HIV Vaccine Awareness Day 2016

Dr. Larry Corey

Principal Investigator, HVTN

Dr. Larry Corey, Principal Investigator, HVTN

On this HIV Vaccine Awareness Day 2016, I’m actually thinking of another date: June 5, 1981. It was 35 years ago that the very first report of what came to be known as AIDS was published in the US Center for Disease Control’s weekly MMWR report. That report said that 5 young men, all “active homosexuals” at 3 different hospitals in Los Angeles, California were being treated for Pneumocystis carinii pneumonia, as well as previous or current cytomegalovirus (CMV) infections; both are rare diseases that could signal a weakened immune system. No one knew at that time that these men would become the first recorded cases of 71 million infections at the beginning of a pandemic that would claim over 34 million lives.

I can look back on those years both personally and professionally as a physician, as a researcher, and as a man who said goodbye to too many friends whose lives were cut short by AIDS. I can also see the gains we have made in the fight against HIV. We have developed highly effective anti-retroviral therapy with an arsenal of drugs that have given new life to those who thought their lives were over. We have worked together as a community to develop powerful new interventions such as PrEP – pre-exposure prophylaxis – people most at risk taking a pill a day to prevent HIV infection. Another new intervention called Test and Treat has shown us how to lower the viral load in an entire community by increasing HIV testing efforts to find those who have become infected but don’t know their HIV status, connecting them to care and treatment, and ultimately lowering their viral load and making it less likely that they will pass on that infection to others.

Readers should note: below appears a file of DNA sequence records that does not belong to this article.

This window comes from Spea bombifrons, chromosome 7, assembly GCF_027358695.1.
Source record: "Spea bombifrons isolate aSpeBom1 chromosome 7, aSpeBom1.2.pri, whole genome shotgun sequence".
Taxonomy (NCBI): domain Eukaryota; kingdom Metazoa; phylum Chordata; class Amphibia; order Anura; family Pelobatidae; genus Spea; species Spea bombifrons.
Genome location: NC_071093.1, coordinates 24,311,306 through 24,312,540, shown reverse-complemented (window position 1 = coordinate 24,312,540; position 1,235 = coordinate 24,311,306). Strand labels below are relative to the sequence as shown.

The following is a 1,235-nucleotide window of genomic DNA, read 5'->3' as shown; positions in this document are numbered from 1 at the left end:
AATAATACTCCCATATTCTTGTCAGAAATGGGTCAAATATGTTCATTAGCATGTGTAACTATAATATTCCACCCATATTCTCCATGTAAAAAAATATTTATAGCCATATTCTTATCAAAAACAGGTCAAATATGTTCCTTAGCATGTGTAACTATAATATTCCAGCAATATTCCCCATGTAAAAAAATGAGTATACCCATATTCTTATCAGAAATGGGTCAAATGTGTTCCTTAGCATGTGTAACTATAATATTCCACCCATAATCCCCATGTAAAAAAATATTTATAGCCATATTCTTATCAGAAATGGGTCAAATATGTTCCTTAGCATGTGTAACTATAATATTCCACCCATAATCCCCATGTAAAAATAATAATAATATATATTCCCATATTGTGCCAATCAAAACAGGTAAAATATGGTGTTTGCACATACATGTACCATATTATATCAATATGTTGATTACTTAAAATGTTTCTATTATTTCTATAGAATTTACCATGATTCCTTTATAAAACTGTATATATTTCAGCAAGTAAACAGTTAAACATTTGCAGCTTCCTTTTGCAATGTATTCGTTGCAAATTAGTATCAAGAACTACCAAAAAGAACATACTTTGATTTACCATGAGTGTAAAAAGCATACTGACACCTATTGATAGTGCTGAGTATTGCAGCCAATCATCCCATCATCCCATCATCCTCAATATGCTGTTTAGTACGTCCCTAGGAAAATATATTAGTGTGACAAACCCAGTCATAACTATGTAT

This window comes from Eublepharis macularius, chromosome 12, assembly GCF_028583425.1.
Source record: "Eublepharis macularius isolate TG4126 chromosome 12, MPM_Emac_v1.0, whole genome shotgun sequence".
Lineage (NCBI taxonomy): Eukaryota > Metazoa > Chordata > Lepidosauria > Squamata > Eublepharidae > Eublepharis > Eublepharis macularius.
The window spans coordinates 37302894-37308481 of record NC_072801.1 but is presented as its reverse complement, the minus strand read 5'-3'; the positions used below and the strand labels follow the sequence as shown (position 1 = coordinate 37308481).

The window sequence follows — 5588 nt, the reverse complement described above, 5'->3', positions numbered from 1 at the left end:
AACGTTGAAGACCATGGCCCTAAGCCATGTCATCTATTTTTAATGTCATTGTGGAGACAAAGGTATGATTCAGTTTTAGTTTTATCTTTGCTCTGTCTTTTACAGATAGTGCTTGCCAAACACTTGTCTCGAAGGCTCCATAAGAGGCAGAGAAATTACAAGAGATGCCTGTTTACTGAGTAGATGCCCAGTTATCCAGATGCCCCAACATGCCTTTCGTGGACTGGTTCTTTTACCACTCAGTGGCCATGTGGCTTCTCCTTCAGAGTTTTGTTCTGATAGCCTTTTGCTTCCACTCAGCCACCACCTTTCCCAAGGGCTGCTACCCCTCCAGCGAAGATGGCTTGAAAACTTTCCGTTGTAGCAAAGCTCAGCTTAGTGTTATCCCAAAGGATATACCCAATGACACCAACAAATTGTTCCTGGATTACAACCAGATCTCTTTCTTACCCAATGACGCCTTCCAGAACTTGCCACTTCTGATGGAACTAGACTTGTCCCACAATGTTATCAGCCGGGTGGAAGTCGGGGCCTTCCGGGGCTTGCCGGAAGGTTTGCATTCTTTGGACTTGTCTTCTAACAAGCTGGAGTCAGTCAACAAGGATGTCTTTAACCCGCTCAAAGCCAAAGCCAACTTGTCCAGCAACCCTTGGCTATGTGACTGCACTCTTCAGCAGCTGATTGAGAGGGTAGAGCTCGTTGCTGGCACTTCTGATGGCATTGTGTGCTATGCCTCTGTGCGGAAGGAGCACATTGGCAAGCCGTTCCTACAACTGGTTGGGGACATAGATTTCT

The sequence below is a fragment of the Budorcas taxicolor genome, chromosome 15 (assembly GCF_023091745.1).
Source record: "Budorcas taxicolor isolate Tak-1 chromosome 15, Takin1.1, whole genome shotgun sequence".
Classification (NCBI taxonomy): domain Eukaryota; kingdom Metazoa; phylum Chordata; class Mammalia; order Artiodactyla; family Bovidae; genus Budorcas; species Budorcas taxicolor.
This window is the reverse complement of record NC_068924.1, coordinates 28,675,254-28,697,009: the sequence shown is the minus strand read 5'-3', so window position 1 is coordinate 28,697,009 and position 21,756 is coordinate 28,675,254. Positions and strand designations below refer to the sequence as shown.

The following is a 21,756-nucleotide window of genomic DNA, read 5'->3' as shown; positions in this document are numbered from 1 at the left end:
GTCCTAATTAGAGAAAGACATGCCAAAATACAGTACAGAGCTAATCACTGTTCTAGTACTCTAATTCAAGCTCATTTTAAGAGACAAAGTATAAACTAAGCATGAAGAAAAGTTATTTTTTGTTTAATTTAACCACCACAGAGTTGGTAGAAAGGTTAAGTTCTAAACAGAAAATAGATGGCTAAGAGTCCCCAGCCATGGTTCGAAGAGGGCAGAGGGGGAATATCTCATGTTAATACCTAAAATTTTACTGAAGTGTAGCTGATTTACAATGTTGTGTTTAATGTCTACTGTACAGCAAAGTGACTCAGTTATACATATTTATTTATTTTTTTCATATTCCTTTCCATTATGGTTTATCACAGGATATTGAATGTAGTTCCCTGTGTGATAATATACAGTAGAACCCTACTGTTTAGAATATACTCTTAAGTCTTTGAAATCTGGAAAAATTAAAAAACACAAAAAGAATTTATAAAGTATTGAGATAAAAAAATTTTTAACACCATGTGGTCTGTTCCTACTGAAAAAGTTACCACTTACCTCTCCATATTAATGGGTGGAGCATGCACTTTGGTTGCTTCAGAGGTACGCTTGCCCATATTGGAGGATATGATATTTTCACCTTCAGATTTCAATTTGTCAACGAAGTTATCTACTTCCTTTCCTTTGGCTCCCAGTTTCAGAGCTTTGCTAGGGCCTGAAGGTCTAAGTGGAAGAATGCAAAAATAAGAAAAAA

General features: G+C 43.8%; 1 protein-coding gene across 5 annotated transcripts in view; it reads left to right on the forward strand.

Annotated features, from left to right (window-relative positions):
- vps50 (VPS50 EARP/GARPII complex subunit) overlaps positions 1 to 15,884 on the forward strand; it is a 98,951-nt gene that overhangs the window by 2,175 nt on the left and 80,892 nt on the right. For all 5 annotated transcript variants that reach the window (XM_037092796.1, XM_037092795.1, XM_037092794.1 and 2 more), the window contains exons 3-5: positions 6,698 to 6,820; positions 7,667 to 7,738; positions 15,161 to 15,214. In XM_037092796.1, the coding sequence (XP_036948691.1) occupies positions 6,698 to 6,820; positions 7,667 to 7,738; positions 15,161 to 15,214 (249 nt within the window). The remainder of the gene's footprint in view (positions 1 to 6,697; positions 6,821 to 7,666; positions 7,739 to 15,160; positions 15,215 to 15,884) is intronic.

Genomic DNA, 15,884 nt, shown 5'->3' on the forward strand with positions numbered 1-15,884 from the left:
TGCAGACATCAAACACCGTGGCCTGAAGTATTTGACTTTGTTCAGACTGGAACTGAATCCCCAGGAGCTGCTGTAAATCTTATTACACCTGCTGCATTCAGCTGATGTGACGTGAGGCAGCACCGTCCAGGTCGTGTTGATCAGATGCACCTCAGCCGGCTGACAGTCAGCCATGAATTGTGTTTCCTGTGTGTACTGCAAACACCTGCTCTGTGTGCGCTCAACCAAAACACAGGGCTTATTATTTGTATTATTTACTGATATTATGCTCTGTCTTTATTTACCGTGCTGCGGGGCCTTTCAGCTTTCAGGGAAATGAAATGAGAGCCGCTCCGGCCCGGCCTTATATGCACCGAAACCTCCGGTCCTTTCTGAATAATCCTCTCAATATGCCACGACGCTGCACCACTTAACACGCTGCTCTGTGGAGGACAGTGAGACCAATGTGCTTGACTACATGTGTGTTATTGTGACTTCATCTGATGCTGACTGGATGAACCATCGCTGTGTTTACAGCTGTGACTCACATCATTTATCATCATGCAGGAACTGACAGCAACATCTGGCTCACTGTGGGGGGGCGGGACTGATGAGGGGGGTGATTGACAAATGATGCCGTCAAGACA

We can be proud as a scientific and advocacy community of what we have accomplished but we cannot be complacent. Two million more people will become infected with HIV this year, with sub-Saharan Africa bearing the greatest burden. In South Africa alone, 1000 people become infected each day. Our best long term hope to stop the spread of HIV is a safe and effective HIV vaccine, and this is the mission of the HVTN.

Earlier this year we began conducting two approaches to stem the tide of new HIV infections; one is delivering broadly neutralizing antibodies (Antibody Mediated Prevention) in partnership with the HIV Prevention Trials Network (HPTN). These antibodies prevent HIV from binding and infecting human cells. This study is enrolling 1500 heterosexual women in sub-Saharan Africa, and enrolling 2700 men and transgender people who have sex with men in North and South America. Knowledge gained from these trials could inform future HIV vaccine development as well as determine if such an approach can be used widely. Later this year we will begin enrolling 5400 adults in the Republic of South Africa in HVTN 702, a trial that could lead to the first licensed vaccine against HIV if the results are favorable.

I look forward to the day when HVAD is a day of celebration for the successful completion of our mission to develop a globally effective, safe and affordable vaccine to prevent HIV-1.

 

Dr. Larry Corey

Principal Investigator, HVTN